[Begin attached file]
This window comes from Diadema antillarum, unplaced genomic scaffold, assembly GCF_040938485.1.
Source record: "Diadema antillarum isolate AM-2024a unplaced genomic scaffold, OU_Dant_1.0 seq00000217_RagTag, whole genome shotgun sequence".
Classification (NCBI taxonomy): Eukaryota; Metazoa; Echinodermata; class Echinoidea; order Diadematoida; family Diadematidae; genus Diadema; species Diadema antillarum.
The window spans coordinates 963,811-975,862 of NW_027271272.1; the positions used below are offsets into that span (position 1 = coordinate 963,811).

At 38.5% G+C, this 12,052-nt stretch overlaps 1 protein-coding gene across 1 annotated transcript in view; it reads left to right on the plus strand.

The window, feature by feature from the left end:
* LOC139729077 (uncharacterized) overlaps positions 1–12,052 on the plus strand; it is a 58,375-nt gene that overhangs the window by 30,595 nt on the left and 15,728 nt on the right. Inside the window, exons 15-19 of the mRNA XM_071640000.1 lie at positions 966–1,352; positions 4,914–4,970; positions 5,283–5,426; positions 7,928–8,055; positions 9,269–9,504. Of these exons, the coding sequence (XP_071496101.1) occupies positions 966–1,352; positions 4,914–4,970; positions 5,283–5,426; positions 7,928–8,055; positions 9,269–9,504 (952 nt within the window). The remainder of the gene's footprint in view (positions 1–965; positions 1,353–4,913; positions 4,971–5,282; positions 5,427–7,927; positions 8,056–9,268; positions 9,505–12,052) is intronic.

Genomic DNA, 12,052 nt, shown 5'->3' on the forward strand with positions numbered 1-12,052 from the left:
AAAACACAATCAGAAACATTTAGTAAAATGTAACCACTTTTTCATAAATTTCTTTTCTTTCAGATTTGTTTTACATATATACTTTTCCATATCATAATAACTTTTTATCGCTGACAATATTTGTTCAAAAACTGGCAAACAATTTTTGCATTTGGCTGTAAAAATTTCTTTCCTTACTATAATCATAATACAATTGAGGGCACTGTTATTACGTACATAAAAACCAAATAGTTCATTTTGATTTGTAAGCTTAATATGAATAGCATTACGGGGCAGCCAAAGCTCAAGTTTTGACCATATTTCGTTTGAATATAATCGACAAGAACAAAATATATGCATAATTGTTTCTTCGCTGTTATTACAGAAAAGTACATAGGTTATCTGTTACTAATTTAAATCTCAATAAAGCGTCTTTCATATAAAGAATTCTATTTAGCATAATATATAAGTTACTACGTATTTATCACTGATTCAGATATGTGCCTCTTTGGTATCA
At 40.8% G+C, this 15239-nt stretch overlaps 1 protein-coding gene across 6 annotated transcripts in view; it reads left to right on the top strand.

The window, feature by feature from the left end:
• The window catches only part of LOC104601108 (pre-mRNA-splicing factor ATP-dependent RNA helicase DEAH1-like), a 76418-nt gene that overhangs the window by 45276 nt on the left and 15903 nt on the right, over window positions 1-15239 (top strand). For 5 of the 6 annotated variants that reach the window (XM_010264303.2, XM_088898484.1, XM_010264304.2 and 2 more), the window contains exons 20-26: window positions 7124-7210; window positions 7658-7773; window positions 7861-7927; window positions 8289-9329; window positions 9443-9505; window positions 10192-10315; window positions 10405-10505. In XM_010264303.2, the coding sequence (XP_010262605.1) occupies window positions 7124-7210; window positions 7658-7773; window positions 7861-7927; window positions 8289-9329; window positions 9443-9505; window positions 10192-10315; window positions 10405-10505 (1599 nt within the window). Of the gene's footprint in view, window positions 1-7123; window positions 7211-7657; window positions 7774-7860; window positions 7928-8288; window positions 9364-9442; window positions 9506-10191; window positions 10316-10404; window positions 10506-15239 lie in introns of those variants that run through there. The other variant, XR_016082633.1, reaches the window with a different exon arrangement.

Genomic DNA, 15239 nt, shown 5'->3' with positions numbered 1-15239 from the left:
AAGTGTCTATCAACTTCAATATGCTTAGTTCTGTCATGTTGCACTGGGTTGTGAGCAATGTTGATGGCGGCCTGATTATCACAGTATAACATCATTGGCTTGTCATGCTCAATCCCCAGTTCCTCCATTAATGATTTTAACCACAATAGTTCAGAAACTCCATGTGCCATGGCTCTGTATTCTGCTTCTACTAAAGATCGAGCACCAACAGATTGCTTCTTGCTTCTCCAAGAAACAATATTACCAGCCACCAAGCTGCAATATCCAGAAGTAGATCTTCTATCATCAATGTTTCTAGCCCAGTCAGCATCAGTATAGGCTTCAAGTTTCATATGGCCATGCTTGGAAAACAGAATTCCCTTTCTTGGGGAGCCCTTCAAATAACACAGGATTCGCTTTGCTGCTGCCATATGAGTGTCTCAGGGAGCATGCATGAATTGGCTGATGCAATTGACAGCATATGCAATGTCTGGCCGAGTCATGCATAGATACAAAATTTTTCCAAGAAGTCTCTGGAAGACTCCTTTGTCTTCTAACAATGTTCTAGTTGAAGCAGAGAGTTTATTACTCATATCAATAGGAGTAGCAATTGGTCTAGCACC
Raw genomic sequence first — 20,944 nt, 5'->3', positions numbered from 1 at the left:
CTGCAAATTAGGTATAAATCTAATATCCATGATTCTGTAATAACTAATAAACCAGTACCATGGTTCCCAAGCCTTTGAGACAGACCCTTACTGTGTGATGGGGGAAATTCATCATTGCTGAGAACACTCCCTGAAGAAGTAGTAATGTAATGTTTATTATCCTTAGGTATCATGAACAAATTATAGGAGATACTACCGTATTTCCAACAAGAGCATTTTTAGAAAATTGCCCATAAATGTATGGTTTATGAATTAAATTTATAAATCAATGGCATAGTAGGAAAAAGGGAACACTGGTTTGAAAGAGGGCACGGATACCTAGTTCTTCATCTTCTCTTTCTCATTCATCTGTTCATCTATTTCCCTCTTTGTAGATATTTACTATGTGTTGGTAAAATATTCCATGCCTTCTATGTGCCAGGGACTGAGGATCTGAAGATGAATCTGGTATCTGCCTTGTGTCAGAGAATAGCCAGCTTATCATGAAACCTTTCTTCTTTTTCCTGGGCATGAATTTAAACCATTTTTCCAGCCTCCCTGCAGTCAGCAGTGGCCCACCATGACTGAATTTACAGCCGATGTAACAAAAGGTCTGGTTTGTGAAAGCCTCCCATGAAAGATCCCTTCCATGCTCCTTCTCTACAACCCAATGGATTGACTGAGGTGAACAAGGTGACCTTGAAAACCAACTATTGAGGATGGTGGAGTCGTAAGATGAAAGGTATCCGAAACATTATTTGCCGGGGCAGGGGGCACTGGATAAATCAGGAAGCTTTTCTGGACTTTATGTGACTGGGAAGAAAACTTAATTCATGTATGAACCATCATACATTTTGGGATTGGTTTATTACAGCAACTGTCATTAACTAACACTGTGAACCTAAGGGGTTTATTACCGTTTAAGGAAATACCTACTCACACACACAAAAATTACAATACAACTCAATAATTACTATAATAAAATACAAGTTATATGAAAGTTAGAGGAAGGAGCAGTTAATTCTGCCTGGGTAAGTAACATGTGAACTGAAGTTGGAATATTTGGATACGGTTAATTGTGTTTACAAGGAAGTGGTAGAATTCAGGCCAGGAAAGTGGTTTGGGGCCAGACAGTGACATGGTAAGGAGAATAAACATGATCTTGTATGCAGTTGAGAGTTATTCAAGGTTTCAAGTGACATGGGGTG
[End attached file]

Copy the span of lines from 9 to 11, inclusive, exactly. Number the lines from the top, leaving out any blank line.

AAAACACAATCAGAAACATTTAGTAAAATGTAACCACTTTTTCATAAATTTCTTTTCTTTCAGATTTGTTTTACATATATACTTTTCCATATCATAATAACTTTTTATCGCTGACAATATTTGTTCAAAAACTGGCAAACAATTTTTGCATTTGGCTGTAAAAATTTCTTTCCTTACTATAATCATAATACAATTGAGGGCACTGTTATTACGTACATAAAAACCAAATAGTTCATTTTGATTTGTAAGCTTAATATGAATAGCATTACGGGGCAGCCAAAGCTCAAGTTTTGACCATATTTCGTTTGAATATAATCGACAAGAACAAAATATATGCATAATTGTTTCTTCGCTGTTATTACAGAAAAGTACATAGGTTATCTGTTACTAATTTAAATCTCAATAAAGCGTCTTTCATATAAAGAATTCTATTTAGCATAATATATAAGTTACTACGTATTTATCACTGATTCAGATATGTGCCTCTTTGGTATCA
At 40.8% G+C, this 15239-nt stretch overlaps 1 protein-coding gene across 6 annotated transcripts in view; it reads left to right on the top strand.

The window, feature by feature from the left end: